Amy Hendrickson & the Prime Directive CD

Featuring 6 varied, mood-changing songs on their new EP, Amy Hendrickson & the Prime Directive are poised for discovery.
Amy Hendrickson and the Prime Directive hail from St. Augustine, Florida.  The quartet features Hendrickson on guitar, vocals, and as primary songwriter, while Stephen Pigman plays bass, Steve Hawkes plays drums, and Chris Kearnes offers his talents on saxophones.  The 6 songs on this self-titled EP reflect a songwriter who plucks from various moods to create a diverse, satisfying package.  The songs range from liquor-soaked folk songs to minimalist ballads and display Hendrickson's voice to be expressive and passionate.  However, several of these songs are edgy, and even in some instances, atonal, and show the Prime Directive to be a band that is difficult to pigeonhole.  For all this recording's melodic guitar strains, pleasing vocals, and serious sensibilities, the Prime Directive keeps things honest with a healthy splash of fun, enthusiasm, and funk as well.  

The album begins with the booze-soaked swanky chords of Hendrickson's "Gold Dust Man."  Saxophones mingle with Hendrickson's voice to create torch music from some disjointed universe.  The song lopes along confidently on the strength of lyrical saxophone, offering a moralistic conclusion that is humorous and light-hearted.  "November Rain," invokes the name of a Guns-n-Roses classic, but sounds much more Alanis Morrisette than Axl Rose.  The track utilizes sparse guitar, atmospheric saxophone and Hendrickson's sing-along delivery to create a wistful folk track that is two parts storyteller, one part wiseacre.  The stylishly named "The Hydra" employs the same haunting saxophone, voice and guitar as "November Rain," but in doing so, exudes a disturbed, gothic sensibility that sounds cut from the mold of Polly Jean Harvey.  As the song saunters toward its inexorable conclusion, horns become distorted and atonal, washing the song out in a wave of fuzz and feedback.  After immersing oneself in the soup of the previous track, the listener will be teased with Hendrickson's clear voice and hint of Irish brogue in "Who Are You."  Hendrickson's expressive voice is paired against the most minimal guitar, creating an unusual, haunting chemistry.  This same sort of raw quality is achieved with "Betterside," which sets the stage for "The Pancake Theory," written by Stephen Pigman and Steve Hawkes.  If the first five tracks of this EP impress upon the listener the talents of one Amy Hendrickson, "The Pancake Theory" displays the chops of Prime Directive as a late-night funk/party band.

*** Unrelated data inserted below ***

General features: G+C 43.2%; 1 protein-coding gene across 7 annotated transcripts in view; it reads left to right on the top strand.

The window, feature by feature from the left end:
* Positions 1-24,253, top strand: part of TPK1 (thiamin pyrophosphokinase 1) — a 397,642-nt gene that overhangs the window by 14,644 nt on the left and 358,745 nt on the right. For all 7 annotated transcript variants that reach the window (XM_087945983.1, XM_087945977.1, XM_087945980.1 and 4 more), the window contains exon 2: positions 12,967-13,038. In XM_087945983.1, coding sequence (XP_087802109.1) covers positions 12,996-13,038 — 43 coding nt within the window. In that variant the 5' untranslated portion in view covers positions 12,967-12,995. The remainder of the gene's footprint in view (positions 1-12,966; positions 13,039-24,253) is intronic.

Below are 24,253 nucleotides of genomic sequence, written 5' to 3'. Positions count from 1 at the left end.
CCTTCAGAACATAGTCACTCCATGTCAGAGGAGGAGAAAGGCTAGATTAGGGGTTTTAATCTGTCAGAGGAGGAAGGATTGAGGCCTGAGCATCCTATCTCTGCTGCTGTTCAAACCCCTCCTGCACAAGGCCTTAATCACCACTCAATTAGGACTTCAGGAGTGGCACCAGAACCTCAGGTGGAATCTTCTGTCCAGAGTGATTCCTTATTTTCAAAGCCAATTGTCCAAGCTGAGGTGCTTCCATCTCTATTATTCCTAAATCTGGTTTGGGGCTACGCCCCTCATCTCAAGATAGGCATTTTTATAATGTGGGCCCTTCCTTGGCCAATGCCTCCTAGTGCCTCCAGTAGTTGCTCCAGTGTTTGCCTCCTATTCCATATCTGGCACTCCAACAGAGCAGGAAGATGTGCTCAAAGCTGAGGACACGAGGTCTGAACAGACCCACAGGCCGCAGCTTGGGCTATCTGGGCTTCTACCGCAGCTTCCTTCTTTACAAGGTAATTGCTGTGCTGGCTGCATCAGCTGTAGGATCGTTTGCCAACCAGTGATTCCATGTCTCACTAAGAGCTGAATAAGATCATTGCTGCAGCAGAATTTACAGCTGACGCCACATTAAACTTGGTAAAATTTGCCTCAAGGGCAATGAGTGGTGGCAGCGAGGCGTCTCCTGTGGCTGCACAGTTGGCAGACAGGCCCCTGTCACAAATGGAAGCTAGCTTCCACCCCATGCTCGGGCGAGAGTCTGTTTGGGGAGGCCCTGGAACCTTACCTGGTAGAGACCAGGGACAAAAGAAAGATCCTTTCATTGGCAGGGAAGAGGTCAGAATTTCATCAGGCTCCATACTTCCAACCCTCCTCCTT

In thinking of this EP as a whole, I enjoy the varied effect of the songs, and the distinct quality that each of the tunes presents.  The six songs show Hendrickson's maturity as a singer/songwriter, but also display the merits of the Prime Directive as well.  As I have said in other reviews before, I am often hesitant to refer to established musical artists when describing reviews here for the Home Grown Music Network.  However, those comparisons can be helpful in describing the sound or effect of a particular tune or sequence of tunes.  The tracks on this EP capture some of the boozy bluster of early Bonnie Raitt and infuse it with the awkward rawness and emotional honesty of PJ Harvey.  The resulting concoctions are well delivered, showcasing a band near the Florida panhandle that has lots to say...

- J. Evan Wade